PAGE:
No one has set foot on Earth for centuries – until now. Ever since a devastating nuclear war, humanity has lived on spaceships far above Earth’s surface. Now, on hundred juvenile delinquents – considered expendable by society – are being sent on a dangerous mission: to re-colonise the planet. It could be their second chance at life… or it could be a suicide mission.
Clarke was arrested for treason, although she’s haunted by the memory of what she really did. Wells, the chancellor’s son, came to Earth for the girl he loves – but will she ever forgive him? Reckless Bellamy fought his way onto the transport pod to protect his sister. And Glass managed to escape back onto the ship, only to find that life there is just as dangerous as she feared it would be on Earth.
The 100 is set to be the next big thing in the world of YA books and TV – I was thrilled to receive one of 100 proofs of the first book in the series to review. Before the paperback has even had its UK publication, a TV series is being developed by the people behind The Vampire Diaries and Gossip Girl, so I was keen to see what all the buzz was about.
The action starts on a group of linked spaceships, above the surface of Earth, left uninhabitable by a nuclear war years previously, and with the main character Clarke. She’s intelligent, articulate and the daughter of two prominent doctors and scientists. I really enjoyed Clarke’s narrative perspective. She reminded me a little of Katniss Everdeen of the Hunger Games trilogy; Clarke is strong, determined and uncompromising. However, I was pleasantly surprised to find that all four key young leads in the book are similarly strong and positive characters. Kass Morgan has done a great job with her cast, creating well-rounded and rapidly engaging individuals with fascinating back-stories and motivations for action. Also, despite splitting the action four ways, we still get to spend plenty of time with each character, so we feel that we get to know them properly.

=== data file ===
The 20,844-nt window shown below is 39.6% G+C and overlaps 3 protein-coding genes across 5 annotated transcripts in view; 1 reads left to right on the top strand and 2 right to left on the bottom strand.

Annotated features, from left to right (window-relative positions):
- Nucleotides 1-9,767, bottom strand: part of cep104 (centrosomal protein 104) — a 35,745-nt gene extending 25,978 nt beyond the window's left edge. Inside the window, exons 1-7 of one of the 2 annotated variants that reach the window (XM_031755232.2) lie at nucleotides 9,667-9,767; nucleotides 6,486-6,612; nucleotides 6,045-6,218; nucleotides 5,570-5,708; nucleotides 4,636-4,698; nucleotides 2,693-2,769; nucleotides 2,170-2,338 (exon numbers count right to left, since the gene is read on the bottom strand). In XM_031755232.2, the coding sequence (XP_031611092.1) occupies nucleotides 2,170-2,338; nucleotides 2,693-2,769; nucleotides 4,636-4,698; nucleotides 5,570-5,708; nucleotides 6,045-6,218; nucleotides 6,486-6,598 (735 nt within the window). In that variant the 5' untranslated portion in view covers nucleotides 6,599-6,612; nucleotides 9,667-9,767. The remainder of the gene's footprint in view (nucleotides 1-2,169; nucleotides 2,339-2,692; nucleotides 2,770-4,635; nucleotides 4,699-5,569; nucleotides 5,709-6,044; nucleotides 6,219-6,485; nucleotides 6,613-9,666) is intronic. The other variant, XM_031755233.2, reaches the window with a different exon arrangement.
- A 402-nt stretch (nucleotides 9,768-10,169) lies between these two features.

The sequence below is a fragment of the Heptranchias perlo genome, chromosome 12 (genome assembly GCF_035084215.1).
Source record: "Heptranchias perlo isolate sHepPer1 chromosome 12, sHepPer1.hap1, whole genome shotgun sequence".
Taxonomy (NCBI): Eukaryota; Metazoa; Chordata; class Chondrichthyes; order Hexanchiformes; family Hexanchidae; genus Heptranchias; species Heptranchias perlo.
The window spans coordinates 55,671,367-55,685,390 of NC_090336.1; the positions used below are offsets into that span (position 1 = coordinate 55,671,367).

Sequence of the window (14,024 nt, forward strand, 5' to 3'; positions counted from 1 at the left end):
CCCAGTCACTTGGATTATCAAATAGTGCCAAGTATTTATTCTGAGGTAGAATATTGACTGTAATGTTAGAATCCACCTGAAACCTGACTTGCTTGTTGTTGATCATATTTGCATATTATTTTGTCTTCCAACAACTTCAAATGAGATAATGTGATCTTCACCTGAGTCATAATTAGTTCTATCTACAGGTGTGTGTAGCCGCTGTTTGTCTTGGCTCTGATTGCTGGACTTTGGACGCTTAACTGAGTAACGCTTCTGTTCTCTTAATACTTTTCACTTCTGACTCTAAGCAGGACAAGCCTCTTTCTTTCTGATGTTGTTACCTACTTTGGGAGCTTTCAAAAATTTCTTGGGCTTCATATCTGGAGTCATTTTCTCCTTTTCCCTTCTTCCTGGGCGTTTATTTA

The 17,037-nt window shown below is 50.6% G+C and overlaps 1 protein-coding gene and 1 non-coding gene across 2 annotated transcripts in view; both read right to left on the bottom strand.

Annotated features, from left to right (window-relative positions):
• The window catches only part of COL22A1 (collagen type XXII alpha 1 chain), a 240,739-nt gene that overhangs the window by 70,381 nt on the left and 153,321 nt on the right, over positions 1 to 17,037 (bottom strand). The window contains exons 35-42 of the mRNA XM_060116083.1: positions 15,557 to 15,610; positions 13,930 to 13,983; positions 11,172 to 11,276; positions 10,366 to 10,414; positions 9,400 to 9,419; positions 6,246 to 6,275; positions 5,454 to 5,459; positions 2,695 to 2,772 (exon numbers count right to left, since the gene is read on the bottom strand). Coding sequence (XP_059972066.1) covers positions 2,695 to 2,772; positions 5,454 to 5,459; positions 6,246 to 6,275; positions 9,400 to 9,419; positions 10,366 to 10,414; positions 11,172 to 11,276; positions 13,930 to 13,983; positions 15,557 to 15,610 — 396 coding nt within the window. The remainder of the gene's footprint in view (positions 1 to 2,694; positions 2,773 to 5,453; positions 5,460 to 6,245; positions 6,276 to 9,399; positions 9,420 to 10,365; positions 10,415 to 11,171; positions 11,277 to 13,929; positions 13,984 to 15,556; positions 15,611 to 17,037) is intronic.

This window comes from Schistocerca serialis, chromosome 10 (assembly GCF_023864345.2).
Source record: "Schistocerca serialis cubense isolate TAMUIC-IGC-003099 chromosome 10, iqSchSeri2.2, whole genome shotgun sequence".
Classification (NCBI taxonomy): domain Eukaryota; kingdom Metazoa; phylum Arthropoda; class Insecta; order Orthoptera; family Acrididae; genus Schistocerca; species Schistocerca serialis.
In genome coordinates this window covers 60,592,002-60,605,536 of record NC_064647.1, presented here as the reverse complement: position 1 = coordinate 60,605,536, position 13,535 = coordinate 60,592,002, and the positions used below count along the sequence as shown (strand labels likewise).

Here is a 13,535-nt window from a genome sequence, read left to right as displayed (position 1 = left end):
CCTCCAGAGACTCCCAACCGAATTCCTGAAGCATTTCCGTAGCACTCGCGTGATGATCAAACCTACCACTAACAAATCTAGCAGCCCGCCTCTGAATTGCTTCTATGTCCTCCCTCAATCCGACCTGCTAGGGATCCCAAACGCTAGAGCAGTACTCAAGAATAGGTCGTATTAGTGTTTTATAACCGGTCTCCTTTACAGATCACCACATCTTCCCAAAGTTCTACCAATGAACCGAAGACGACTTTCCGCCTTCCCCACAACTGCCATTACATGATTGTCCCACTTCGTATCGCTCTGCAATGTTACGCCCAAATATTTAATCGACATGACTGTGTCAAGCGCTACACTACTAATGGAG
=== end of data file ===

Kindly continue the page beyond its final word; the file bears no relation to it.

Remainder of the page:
When we first meet Clarke, she’s in prison for an unspecified action classed as treason, and we realise she’s in fear for her life. An unpleasant side effect of living in very limited space appears to have been that prisoners are regularly executed, and young offenders simply preserved until their 18th birthday for the sanction to be carried out. Immediately, it’s clear that all’s not well in society and as the story progresses, we gradually discover what it is that Clarke did, and why, and it’s pretty shocking.
Wells is from a similarly privileged and educated background to Clarke, and in fact the two used to be an item; here’s another mystery – why did they split up? Why does Clarke hold so much animosity towards him? And what about Glass – she seems to be from the upper crust but obviously has a secret which has lead to her incarceration. This one, I felt, was a big reveal – not at all what I was expecting. It also provides a bridge for us to the less privileged areas of the human space-colony, where Bellamy lives. He’s the only one who wants to be on the ship going to Earth; he’s a great character, challenging authority and class barriers, but also discovering more about himself and his own potential at the same time.
I found The 100 a rapid and enjoyable read – as a new entry into the Young Adult dystopia genre, this is an adventurous page-turner with plenty of action and even some romance. I’d say the relationship aspects on the book will probably play better with female readers, although they aren’t a dominating aspect of the plot. I very much enjoyed the descriptive elements of the setting too; the linked spaceships with their different classes of occupants were very well realised, and the sections set on Earth are extremely atmospheric, as the young people experience planet life for the first time. I found myself really gripped, racing through the action to see what would happen next. Morgan’s style is dramatic, open, fast and accessible, and will certainly appeal to teenage readers of science fiction, and older ones too.
The 100 is published by Hodder, out 29th August 2013, £7.99